No one chooses to be a refugee from a war-torn homeland, but if that is the hand you are dealt, try Arthur Biyarslanov’s approach.
Biyarslanov was born in Chechnya in 1995, as Chechen separatists waged their grindingly endless civil war against Russia. When he was 3, the family headed south to Azerbaijan. Spray captures little glimpses of Arthur’s young life—stealing fruit from the tree of his next-door neighbor and the old lady who gives him a talisman (a dog biscuit) to ward off jinni—as well as the sadness, lack of language, deprivation, and fear. The story here is of Arthur’s gradual rise in the world of sports, first in Azerbaijan and then after the family moved to Toronto, Canada. Spray conjures the strange settings refugees and immigrants find themselves in. “Hey little man, whatchoo lookin’ at anyhow?” asks a tall Jamaican teenage neighbor when Arthur lands in Toronto’s St. James Town projects. “I am no to English,” Arthur replies. “All be cool. I be no English too...is no big thang.” (Dialogue is not specifically sourced, but a teeny note on the copyright page indicates that Spray relies on extensive interviews.) Arthur is a whiz at soccer but chooses boxing, where he is even whizzier, rising from his first real bout at 12 to the Canadian Olympic team.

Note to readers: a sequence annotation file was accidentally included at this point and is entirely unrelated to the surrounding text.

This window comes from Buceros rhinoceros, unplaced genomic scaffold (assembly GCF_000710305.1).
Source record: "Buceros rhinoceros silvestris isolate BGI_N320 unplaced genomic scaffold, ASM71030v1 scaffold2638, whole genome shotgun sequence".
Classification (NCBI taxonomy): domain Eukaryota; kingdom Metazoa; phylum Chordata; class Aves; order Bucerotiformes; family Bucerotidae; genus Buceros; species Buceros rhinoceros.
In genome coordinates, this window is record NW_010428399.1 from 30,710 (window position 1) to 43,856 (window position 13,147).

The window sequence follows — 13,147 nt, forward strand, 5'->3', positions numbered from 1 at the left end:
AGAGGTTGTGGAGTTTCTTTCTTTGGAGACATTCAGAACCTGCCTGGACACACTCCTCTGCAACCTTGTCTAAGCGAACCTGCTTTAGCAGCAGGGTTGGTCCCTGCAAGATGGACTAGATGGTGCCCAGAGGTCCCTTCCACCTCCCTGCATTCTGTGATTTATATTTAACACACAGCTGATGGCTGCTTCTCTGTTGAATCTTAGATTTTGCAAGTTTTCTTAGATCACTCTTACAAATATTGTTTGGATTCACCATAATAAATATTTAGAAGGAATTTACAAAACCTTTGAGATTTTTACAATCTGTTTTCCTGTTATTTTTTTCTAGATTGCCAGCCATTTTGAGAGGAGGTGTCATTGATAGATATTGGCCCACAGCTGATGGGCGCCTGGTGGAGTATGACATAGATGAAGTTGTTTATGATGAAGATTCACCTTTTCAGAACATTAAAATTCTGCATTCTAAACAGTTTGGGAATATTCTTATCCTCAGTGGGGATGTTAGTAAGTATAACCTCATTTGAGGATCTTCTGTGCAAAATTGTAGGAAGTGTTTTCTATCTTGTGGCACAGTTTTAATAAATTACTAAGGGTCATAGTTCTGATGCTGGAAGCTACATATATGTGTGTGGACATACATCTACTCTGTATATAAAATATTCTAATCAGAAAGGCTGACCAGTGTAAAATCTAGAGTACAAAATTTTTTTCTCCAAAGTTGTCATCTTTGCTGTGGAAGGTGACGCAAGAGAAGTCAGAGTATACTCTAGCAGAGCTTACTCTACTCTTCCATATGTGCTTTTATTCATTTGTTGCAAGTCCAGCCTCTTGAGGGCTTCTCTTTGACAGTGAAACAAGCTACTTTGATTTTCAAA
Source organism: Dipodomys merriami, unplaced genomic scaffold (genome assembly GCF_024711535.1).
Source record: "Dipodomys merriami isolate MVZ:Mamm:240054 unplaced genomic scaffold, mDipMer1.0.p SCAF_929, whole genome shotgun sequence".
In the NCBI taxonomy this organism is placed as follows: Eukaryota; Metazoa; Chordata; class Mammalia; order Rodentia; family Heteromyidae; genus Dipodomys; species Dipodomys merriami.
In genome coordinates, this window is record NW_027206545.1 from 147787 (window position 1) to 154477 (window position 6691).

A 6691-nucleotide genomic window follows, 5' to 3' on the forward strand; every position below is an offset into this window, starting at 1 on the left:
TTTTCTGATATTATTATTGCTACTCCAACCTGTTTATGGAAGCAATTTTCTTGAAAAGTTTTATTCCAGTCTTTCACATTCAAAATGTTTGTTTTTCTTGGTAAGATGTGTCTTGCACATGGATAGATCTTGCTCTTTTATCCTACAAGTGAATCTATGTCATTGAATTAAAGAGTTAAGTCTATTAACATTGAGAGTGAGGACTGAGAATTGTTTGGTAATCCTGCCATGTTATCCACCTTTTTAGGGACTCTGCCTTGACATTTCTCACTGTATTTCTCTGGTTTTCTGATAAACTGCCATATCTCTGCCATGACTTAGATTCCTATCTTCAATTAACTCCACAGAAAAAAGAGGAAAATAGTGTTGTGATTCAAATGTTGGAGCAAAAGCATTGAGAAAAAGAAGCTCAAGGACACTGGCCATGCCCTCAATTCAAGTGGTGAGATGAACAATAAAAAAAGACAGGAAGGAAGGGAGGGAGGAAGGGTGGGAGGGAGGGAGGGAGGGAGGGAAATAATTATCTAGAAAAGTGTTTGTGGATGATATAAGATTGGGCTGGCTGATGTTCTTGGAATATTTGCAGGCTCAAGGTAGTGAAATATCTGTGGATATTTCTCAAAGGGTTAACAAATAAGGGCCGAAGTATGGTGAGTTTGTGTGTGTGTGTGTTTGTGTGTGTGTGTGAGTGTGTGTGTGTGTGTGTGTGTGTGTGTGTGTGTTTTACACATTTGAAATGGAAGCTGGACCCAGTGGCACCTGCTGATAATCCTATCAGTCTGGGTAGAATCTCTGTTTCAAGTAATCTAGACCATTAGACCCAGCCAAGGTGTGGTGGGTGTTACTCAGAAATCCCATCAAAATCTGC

Readers will marvel at Biyarslanov’s resilience and pluck. (Biography. 10-14)